Mutual fund industry needs an urgent fix: Dhirendra Kumar
Dhirendra Kumar May 20, 2014
You don't have to talk to many people to know that the Indian mutual fund (MF) segment is in crisis. It's not a crisis that has built over weeks or months, and it certainly will not dissipate over anything less than years. Broadly, the shape of the crisis is self-evident. If one leaves aside fixed-income funds, which are just a cash-parking device for corporate treasuries, then investor interest in MFs has now been in decline for at least half a decade. Every industry insider agrees that the number of investors, especially fresh investors, as well as fresh investments, is declining.
This kind of a secular decline doesn't make for a small crisis. It's something that eventually becomes a big, fat existential crisis. MFs could go on becoming less and less relevant till they are like delicate hothouse plants in the personal finance field, surviving as a niche product used by a handful of the so-called high net worth individuals.
But what is this crisis, exactly? What caused it and what can cure it? Many people will point to specific regulations or events or competitive factors. Perhaps it's because SEBI (Securities and Exchange Board of India) no longer allows entry loads, perhaps because some other products offer higher commissions for sellers, or maybe it's the long stagnation in equity markets. All these could be relevant and probably are. However, are they the whole picture? Are they the substantive reason?
A better way to understand the crisis would be to step back and approach it from a different direction.
Let's try and answer the question: "What should an ideal MF industry in India be like?" Then, let's look at the gap between idea and reality and see what understanding that brings.
Ideally, MFs should have the following characteristics:
(a) Asset managers would have a small number of well-differentiated, simple products. There would be no flavour-of-the-day schemes that seek to exploit a specific sector or theme;
(b) The connection between investors' different financial needs and the product design would be self-evident. Of course, to be self-evident, this connection has to actually exist;
(c) The commercial interests of fund companies and financial intermediaries who sell funds will be aligned to the financial interests of the investor;
(d) There would be a statutory push (in retirement savings and taxation rules and laws) for investors to commit long-term growth-oriented investment in funds;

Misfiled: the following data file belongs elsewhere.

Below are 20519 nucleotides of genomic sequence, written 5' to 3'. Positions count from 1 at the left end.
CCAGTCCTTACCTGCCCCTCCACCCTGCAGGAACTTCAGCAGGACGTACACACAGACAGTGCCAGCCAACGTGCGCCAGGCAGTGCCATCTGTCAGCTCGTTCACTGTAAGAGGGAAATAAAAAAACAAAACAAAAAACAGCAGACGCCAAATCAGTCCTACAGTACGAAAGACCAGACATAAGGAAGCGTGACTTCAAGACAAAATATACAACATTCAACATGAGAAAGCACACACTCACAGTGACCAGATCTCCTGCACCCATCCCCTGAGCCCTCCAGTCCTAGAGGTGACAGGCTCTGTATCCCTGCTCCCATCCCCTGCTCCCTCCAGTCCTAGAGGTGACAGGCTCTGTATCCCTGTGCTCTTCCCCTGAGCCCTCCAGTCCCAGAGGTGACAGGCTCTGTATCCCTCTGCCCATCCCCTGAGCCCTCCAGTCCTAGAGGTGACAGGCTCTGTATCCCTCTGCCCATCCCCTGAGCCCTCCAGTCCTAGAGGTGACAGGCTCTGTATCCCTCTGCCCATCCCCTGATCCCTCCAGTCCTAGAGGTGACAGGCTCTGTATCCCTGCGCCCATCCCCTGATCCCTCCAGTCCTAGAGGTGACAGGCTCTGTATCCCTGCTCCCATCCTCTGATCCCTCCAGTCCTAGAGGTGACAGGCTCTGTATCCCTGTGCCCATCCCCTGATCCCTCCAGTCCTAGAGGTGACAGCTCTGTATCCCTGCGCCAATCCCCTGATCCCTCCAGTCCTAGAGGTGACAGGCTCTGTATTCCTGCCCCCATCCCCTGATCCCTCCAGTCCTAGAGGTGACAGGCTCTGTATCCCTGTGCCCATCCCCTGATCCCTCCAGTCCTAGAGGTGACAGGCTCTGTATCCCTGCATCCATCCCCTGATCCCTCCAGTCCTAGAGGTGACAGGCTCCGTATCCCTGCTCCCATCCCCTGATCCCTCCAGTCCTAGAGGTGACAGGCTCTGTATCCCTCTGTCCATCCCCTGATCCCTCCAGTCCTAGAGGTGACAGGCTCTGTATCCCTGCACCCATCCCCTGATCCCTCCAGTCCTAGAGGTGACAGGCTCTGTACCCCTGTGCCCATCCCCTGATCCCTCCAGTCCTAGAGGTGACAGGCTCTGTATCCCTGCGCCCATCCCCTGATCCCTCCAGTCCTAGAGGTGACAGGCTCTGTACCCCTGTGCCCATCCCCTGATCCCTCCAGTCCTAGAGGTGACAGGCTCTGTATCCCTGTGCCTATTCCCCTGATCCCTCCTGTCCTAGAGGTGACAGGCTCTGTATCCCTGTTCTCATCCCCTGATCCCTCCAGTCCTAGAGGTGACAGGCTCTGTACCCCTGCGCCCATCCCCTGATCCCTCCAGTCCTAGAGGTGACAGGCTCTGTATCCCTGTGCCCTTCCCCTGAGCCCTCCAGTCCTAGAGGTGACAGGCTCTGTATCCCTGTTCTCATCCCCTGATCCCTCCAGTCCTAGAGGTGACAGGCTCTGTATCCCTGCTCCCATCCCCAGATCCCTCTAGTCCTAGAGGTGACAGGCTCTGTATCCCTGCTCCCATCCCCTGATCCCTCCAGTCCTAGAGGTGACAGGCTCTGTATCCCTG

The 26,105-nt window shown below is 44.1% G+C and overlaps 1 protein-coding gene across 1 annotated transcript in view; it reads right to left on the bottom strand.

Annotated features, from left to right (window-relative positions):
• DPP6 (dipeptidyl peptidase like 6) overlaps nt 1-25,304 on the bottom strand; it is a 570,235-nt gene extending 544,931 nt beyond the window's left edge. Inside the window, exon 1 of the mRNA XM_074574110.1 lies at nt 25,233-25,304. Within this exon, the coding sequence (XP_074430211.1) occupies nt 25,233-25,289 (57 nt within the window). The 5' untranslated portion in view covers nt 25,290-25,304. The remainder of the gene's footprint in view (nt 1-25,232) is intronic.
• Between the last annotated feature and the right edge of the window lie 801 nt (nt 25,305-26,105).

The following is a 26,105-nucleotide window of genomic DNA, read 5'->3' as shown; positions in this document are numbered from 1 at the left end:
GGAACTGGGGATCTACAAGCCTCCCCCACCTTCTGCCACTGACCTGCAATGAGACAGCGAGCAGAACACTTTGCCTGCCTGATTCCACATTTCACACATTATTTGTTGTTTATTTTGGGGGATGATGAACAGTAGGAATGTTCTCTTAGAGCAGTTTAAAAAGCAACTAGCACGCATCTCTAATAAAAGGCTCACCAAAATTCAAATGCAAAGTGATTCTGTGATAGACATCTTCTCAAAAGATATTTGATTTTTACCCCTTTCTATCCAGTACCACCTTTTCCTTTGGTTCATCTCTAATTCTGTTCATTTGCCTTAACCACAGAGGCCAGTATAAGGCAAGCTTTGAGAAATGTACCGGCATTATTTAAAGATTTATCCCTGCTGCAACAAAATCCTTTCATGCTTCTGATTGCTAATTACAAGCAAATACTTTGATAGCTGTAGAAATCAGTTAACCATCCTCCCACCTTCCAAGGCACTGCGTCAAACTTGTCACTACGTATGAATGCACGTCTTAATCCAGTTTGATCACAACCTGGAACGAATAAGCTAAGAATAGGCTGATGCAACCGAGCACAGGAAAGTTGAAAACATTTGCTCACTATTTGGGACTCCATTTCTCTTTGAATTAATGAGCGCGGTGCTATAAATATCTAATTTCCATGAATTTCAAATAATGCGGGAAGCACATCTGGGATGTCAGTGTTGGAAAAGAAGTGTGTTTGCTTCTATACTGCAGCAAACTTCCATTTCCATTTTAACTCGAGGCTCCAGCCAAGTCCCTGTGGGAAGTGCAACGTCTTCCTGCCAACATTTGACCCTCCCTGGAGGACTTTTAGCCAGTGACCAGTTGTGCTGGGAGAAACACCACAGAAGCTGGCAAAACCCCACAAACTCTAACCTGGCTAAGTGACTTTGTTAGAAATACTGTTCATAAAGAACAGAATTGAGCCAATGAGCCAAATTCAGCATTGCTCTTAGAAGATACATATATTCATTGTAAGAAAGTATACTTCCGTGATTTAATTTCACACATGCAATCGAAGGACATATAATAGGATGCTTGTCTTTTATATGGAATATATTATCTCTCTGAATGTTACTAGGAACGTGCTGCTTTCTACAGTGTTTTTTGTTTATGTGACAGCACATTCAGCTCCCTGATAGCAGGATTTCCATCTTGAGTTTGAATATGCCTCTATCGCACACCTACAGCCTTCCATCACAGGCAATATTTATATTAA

(e) Operationally, it would be simple and convenient to invest in (and redeem money from) MFs.
So, where are we on these issues? The real world activity of investing in India's MFs is far - I would say very far - from the ideal I have described. And do note that this is not an utopian ideal - it's not as if I'm asking that politicians speak the truth and speak it politely during their election campaigns. For the most part, these are simple and doable things. Some of them have even been done in bits and pieces. For example, take product design. All fund companies - without exception - actually have a core of simple and easy to understand products. The problem is that most of them - especially the big ones with the marketing firepower and the reach - also have a distracting fog of hype-driven products that just obscure the good ones and confuse investors.
If you think back to the tactical reasons that are trotted out for MFs' problems, you will find that all of them would have been irrelevant had the basics been right. If investors had experienced long-term equity returns, they wouldn't have run away when the markets stagnated. If the interests of all players were genuinely aligned, SEBI wouldn't be constantly tinkering with micro-regulations. Striving for an ideal is not idealistic - it may actually be the most practical way to figure out what is wrong, and how to fix it.
(The author is CEO, Value Research)